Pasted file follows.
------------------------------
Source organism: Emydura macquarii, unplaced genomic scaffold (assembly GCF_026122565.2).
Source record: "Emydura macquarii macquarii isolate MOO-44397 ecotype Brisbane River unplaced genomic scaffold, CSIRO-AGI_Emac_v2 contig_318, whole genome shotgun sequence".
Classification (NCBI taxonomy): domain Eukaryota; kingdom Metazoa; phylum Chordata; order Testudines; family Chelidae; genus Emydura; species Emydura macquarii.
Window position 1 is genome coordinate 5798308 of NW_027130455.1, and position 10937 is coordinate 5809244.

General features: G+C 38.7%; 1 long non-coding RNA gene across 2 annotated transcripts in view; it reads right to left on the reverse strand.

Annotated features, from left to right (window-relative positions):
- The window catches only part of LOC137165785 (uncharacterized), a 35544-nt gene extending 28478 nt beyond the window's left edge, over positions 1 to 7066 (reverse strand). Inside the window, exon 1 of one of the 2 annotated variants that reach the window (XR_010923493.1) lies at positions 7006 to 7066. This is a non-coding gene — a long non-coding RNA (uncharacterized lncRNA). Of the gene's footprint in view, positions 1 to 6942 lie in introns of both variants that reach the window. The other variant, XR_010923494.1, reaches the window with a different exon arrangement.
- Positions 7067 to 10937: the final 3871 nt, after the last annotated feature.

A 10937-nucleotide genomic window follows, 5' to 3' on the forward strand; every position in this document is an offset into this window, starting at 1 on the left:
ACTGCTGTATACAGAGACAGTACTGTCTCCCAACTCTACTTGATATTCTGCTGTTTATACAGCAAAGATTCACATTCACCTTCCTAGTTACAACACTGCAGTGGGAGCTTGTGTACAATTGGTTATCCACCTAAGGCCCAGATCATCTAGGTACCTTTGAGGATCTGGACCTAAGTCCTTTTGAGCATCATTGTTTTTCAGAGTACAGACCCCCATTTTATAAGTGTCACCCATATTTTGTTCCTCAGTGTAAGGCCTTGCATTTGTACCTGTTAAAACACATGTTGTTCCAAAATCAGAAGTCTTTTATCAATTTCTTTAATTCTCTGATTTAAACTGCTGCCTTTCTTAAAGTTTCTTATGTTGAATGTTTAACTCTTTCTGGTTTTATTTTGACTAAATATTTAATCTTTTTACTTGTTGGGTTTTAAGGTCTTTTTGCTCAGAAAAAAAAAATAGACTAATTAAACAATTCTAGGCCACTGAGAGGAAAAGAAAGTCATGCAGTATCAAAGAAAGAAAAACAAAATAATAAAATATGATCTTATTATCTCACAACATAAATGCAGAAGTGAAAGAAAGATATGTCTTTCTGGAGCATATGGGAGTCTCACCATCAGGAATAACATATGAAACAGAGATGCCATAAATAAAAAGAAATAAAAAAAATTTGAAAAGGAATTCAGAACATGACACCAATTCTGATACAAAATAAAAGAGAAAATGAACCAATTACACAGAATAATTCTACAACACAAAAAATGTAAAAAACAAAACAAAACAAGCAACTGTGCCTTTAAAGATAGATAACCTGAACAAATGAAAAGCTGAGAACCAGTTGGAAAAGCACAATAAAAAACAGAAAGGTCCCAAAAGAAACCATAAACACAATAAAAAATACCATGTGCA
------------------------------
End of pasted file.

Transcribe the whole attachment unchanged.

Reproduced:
Source organism: Emydura macquarii, unplaced genomic scaffold (assembly GCF_026122565.2).
Source record: "Emydura macquarii macquarii isolate MOO-44397 ecotype Brisbane River unplaced genomic scaffold, CSIRO-AGI_Emac_v2 contig_318, whole genome shotgun sequence".
Classification (NCBI taxonomy): domain Eukaryota; kingdom Metazoa; phylum Chordata; order Testudines; family Chelidae; genus Emydura; species Emydura macquarii.
Window position 1 is genome coordinate 5798308 of NW_027130455.1, and position 10937 is coordinate 5809244.

General features: G+C 38.7%; 1 long non-coding RNA gene across 2 annotated transcripts in view; it reads right to left on the reverse strand.

Annotated features, from left to right (window-relative positions):
- The window catches only part of LOC137165785 (uncharacterized), a 35544-nt gene extending 28478 nt beyond the window's left edge, over positions 1 to 7066 (reverse strand). Inside the window, exon 1 of one of the 2 annotated variants that reach the window (XR_010923493.1) lies at positions 7006 to 7066. This is a non-coding gene — a long non-coding RNA (uncharacterized lncRNA). Of the gene's footprint in view, positions 1 to 6942 lie in introns of both variants that reach the window. The other variant, XR_010923494.1, reaches the window with a different exon arrangement.
- Positions 7067 to 10937: the final 3871 nt, after the last annotated feature.

A 10937-nucleotide genomic window follows, 5' to 3' on the forward strand; every position in this document is an offset into this window, starting at 1 on the left:
ACTGCTGTATACAGAGACAGTACTGTCTCCCAACTCTACTTGATATTCTGCTGTTTATACAGCAAAGATTCACATTCACCTTCCTAGTTACAACACTGCAGTGGGAGCTTGTGTACAATTGGTTATCCACCTAAGGCCCAGATCATCTAGGTACCTTTGAGGATCTGGACCTAAGTCCTTTTGAGCATCATTGTTTTTCAGAGTACAGACCCCCATTTTATAAGTGTCACCCATATTTTGTTCCTCAGTGTAAGGCCTTGCATTTGTACCTGTTAAAACACATGTTGTTCCAAAATCAGAAGTCTTTTATCAATTTCTTTAATTCTCTGATTTAAACTGCTGCCTTTCTTAAAGTTTCTTATGTTGAATGTTTAACTCTTTCTGGTTTTATTTTGACTAAATATTTAATCTTTTTACTTGTTGGGTTTTAAGGTCTTTTTGCTCAGAAAAAAAAAATAGACTAATTAAACAATTCTAGGCCACTGAGAGGAAAAGAAAGTCATGCAGTATCAAAGAAAGAAAAACAAAATAATAAAATATGATCTTATTATCTCACAACATAAATGCAGAAGTGAAAGAAAGATATGTCTTTCTGGAGCATATGGGAGTCTCACCATCAGGAATAACATATGAAACAGAGATGCCATAAATAAAAAGAAATAAAAAAAATTTGAAAAGGAATTCAGAACATGACACCAATTCTGATACAAAATAAAAGAGAAAATGAACCAATTACACAGAATAATTCTACAACACAAAAAATGTAAAAAACAAAACAAAACAAGCAACTGTGCCTTTAAAGATAGATAACCTGAACAAATGAAAAGCTGAGAACCAGTTGGAAAAGCACAATAAAAAACAGAAAGGTCCCAAAAGAAACCATAAACACAATAAAAAATACCATGTGCA